Family: Amaryllidaceae also listed as Liliaceae in my herb books - Lily family includes tulip, onion and chives.
Garlic has many names, among them are "heal all" "the stinking rose" and "nature's antibiotic". I not only love to eat garlic, it is my favorite go to for any ailment. No matter what illness I am treating, I always include garlic in the diet.
- Antibiotic ( 4 cloves is equal to 1 dose of antibiotics)
- Cough, cold and flu
- Sore throat
- Respiratory ailments
- Fever reducer
- Heart health (it actually clears out the plaque in arteries)
- Lowers blood sugar (useful aid in treating type 2 diabetes)
- Immune booster (stimulates white blood cell production)
- Antiseptic (kills 99% of known bacteria on contact, the other 1% in 24 hours)
- Infection fighter
- Ear Infections
- Circulatory issues
- Poor digestion
- Intestinal worms
- Food poisoning
- Athletes foot and other fungal infections
- Yeast infection
- Cancer prevention
Methods of Use
- Garlic should be chewed, chopped or bruised, then let it sit for 10 minutes before using, this allows for the highest concentration of healing properties to be released.
- Use it fresh in culinary dishes like pesto, guacamole, dressings, sauces, etc. Try replacing fresh garlic in your recipes that call for powdered garlic.
- Garlic infused oil. You can use this internally and externally, directly on area of concern. I will rub this onto the soles of the feet or wrists to get the garlic into the system quickly, this seems the most effective way to administer it. You know it’s in the system doing it’s wonders when the breath starts to smell.
- Make a poultice and place over wrists to absorb right into the blood stream or over the area of concern. Make sure you wrap the crushed garlic in cheese cloth or flannel before placing on the skin to avoid irritation.
- Pickled garlic - takes the burning bite out of fresh garlic and is so yummy, it retains all the potent healing properties of fresh garlic.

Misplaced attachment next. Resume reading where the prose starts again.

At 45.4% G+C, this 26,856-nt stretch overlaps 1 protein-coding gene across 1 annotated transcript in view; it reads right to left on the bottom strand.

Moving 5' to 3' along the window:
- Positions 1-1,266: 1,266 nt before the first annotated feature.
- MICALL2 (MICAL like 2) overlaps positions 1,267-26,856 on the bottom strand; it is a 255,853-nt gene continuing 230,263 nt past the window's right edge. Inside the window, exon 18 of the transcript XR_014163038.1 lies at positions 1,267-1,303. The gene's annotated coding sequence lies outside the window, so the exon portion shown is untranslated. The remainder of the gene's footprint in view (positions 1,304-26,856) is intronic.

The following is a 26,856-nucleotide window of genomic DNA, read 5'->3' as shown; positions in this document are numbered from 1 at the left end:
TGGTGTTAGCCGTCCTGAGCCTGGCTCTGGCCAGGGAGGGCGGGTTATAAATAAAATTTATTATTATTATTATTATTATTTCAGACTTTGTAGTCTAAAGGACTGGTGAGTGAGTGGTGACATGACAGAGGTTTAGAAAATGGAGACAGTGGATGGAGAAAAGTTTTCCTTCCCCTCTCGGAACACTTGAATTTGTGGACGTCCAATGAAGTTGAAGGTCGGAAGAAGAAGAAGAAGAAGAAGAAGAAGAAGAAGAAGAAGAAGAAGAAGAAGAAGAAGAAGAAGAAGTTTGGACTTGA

- Garlic Syrup
- Garlic Tincture
- Freshly juiced
- Capsules (fill them with freshly minced garlic or you can use powdered garlic, although not as potent).
Growing and Harvesting Garlic
- Garlic prefers open, sunny areas to partial shade in well drained, loamy soil.
- Plant in early fall, using cloves from an organic bulb. Plant pointed side up, 4 inches apart and 2 inches deep. Cover with soil, then mulch. It can allso be planted in early spring for harvest in the late fall.
- Cut back flowering stalks (called scapes) to increase bulb size. These you can make into a delicious infused oil. Fill a glass jar with the scapes and cover with olive oil. Let sit in a warm place for 2-3 weeks. You don’t even have to strain, just store in a cool dark place. You can also throw the green stalks in any dish for a mild garlic flavor.
- Harvest bulbs in the summer when the stalks have fives leaves or have yellowed.
- Lift out of soil with a digging fork or shovel, shake off gently – don’t bruise or wash.
- Dry on screens or tie together and hang.
- Once dry, rub off excess soil and store in a cool location but protect from moisture and freezing.
Though generally considered a safe, nontoxic herb, garlic is not necessarily good for everyone. For some, garlic can add too much “fire” to the system, causing heartburn or stomach distress. Garlic can be a stomach irritant for small children and infants; it should be avoided by nursing mothers who find after eating garlic that their child becomes fussy or colicky. Garlic can irritate and burn sensitive skin if applied topically (although if diluted like in the garlic oil it shouldn’t bother at all).
*If you are taking anti-coagulants, be sure to check with your doctor first before using garlic in capsule form as it enhances blood flow like those meds do, and could be disastrous if taken in the wrong dosage amount.
(Excerpt from Rosemary Gladstar's Medicinal Herbs)